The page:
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View Full Version : Meat staff contract 'farm fever'



veggiewoman
Jul 20th, 2006, 01:16 AM
http://news.bbc.co.uk/1/hi/scotland/5196646.stm
WARNING , DON'T LOOK AT THE LINK IF UPSET EASILY AS IT HAS A PICTURE OF INSIDE THE MEAT PROCESSING PLANT , I jsut thought I would put the link up anyway for those wanting more info .

Here is another link regarding Q fever
http://www.cdc.gov/ncidod/dvrd/qfever/index.htm



Last Updated: Wednesday, 19 July 2006, 20:35 GMT 21:35 UK http://newsimg.bbc.co.uk/shared/img/o.gif http://newsimg.bbc.co.uk/nol/shared/img/v3/dot_629.gif
(http://newsvote.bbc.co.uk/mpapps/pagetools/print/news.bbc.co.uk/1/hi/scotland/5196646.stm)
Meat staff contract 'farm fever'

Eleven people who work at the plant have been diagnosed

Eleven people who work at a meat processing plant in Bridge of Allan in Stirlingshire have contracted a rare infection known as Q fever.
NHS Forth Valley has said it is possible others could be affected by the outbreak of the flu-like illness.
An environmental health team was called in after workers at the Scotbeef facility reported feeling unwell.
The health board said the risk of infection spreading to those who do not work at the plant was small.
Q fever is caused by a bacterium called Coxiella burnetti carried by farm animals.
http://newsimg.bbc.co.uk/shared/img/o.gifhttp://newsimg.bbc.co.uk/nol/shared/img/v3/start_quote_rb.gif We regret that staff have been affected and we have done all we can to keep employees and customers fully informed http://newsimg.bbc.co.uk/nol/shared/img/v3/end_quote_rb.gif


Adam Muggoch
Scotbeef director


The infection is usually passed to humans through the faeces, urine of milk of goats, sheep, or cows.
It can also spread if people inhale dust that contains particles of infected animal tissue.
Within a few weeks of becoming infected a person will experience a high fever, severe cough, headaches and muscle pains. However, many will fight off the infection without needing treatment.
When this is the case the symptoms disappear after one or two weeks. However, some people can develop more severe problems.
'High standards'
Once Q fever has been diagnosed with a blood test doctors can prescribe antibiotics, which usually allow people to make a full recovery.
Adam Muggoch, Scotbeef director, confirmed that a number of staff had fallen ill.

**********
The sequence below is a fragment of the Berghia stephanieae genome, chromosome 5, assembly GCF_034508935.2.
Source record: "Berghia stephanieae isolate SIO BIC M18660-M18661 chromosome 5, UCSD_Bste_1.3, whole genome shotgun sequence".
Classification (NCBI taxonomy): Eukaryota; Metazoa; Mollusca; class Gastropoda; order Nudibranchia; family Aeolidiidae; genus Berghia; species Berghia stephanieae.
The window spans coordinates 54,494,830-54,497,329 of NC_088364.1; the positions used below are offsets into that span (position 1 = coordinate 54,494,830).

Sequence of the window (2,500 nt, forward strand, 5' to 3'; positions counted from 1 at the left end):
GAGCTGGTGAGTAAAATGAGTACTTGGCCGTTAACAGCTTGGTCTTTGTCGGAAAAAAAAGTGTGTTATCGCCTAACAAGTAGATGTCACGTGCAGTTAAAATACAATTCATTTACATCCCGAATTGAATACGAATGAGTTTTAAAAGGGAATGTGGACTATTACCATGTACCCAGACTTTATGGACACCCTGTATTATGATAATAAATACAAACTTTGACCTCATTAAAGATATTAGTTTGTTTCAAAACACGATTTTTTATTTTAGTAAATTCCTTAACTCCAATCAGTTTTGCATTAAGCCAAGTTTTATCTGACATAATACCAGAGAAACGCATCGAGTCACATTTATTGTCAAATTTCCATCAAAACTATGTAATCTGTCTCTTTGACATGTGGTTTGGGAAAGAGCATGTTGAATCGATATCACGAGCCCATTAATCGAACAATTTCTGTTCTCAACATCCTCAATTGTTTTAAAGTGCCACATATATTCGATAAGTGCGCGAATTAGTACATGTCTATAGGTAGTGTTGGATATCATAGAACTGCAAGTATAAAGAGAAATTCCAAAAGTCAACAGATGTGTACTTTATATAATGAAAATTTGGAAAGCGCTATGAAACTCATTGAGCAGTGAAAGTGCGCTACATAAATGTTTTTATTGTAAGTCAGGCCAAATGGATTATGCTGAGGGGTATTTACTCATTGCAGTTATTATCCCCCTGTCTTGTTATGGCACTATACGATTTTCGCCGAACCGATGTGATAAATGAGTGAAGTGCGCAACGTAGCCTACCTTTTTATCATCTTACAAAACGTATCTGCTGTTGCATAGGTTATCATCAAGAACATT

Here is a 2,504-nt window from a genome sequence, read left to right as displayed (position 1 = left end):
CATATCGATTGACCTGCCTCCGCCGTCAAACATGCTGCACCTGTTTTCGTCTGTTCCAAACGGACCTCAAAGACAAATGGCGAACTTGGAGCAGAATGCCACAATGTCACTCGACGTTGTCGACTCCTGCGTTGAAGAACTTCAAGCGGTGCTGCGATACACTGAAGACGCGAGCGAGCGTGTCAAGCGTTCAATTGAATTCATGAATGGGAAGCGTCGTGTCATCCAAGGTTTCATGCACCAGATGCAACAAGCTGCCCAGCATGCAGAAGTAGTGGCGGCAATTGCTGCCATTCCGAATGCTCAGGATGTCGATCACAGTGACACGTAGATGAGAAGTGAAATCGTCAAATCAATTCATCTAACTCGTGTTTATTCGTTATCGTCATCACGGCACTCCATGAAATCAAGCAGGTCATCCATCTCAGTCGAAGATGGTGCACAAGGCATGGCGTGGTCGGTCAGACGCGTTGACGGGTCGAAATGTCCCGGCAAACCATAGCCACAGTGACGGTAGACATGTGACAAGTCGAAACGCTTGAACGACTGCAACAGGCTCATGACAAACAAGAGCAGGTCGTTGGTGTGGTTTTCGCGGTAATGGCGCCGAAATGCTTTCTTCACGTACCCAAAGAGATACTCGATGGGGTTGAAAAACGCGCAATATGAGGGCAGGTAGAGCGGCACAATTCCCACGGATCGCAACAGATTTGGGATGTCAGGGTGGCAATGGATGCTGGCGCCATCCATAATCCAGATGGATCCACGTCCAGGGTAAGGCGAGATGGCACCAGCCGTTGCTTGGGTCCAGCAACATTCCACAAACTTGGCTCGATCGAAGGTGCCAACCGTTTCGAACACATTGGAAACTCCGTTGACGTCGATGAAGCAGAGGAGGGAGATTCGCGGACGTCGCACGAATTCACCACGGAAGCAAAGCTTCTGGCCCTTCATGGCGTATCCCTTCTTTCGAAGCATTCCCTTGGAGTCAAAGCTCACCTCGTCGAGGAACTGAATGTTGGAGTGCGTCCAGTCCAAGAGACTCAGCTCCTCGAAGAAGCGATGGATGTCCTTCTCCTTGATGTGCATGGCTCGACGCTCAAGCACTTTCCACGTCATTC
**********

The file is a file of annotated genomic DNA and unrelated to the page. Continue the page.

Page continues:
He said: "I can confirm we've had a number of staff suffering from flu-like symptoms over the past two weeks.
"On Monday, it was confirmed that they had Q fever, an infection normally found in sheep and cattle."
Mr Muggoch added: "We operate to extremely high standards and we have been working closely with the relevant health and food standards authorities over the last two weeks to resolve the situation.
"We regret that staff have been affected and we have done all we can to keep employees and customers fully informed."
http://newsimg.bbc.co.uk/shared/img/o.gifhttp://newsimg.bbc.co.uk/nol/shared/img/v3/start_quote_rb.gif Blood tests have now confirmed that the illness is Q fever http://newsimg.bbc.co.uk/nol/shared/img/v3/end_quote_rb.gif


NHS Forth Valley


In a statement, NHS Forth Valley said it has been investigating the illness along with Health Protection Scotland and Stirling Council's environmental health team.
It said the teams "had been in contact with a number of people who have been ill over the past two weeks.
"Blood tests have now confirmed that the illness is Q fever", it said.
The health board added: "While we would not expect there to be any cases in people who do not work at the plant, there is a small theoretical risk of contracting Q fever by air-borne spread within a half mile radius of the plant.
"We will be increasing our surveillance and have contacted GPs in this area to notify NHS Forth Valley if any patient presents with a flu-like illness of this nature."
Small risk
Leading microbiologist Professor Hugh Pennington described the outbreak as "big".
He told BBC Scotland: "It's a big number, it's a big outbreak. It's not the first outbreak we've seen in this particular kind of circumstance.
"The first outbreak was in Australia in 1935, which was associated with a meat plant. But 11 cases is a big outbreak."
However, Prof Pennington said the risk to the general public was small.
He said: "The organism can spread in the air but usually you need pretty close contact with an infected source. "For example, the bedding on which a sick animal has been resting. If you breathe in the dry dust from that you can get infected. So, I don't think people living in the immediate vicinity should be too worried."

paulvegan
Jul 20th, 2006, 01:20 AM
Oh dear my heart bleeds for them:rolleyes:
sorry im in a foul mood.

sandra
Jul 20th, 2006, 10:27 AM
I hope it doesn't have repercussions for the animals, when humans get infected with something from animals [usually their own fault] they tend to take it out on the animals.

Hemlock
Jul 20th, 2006, 12:24 PM
Shame innit? My heart bleeds for them!

http://news.bbc.co.uk/1/hi/scotland/tayside_and_central/5197646.stm

lilmisatyr
Aug 3rd, 2006, 07:03 PM
Well I do honestly feel bad for them. Many of the folks that work at those plants have little if any option to work elsewhere and recieve low pay for their jobs. It's one thing to sit on your high horse because he stands on moral ground....that still doesn't make you a better person. Just a different person. How do you ever expect to affect change if you are negative and nasty towards those that hold different views? Is antagonism the way your parents taught you to teach someone something new/different? Then I feel sorry for you too.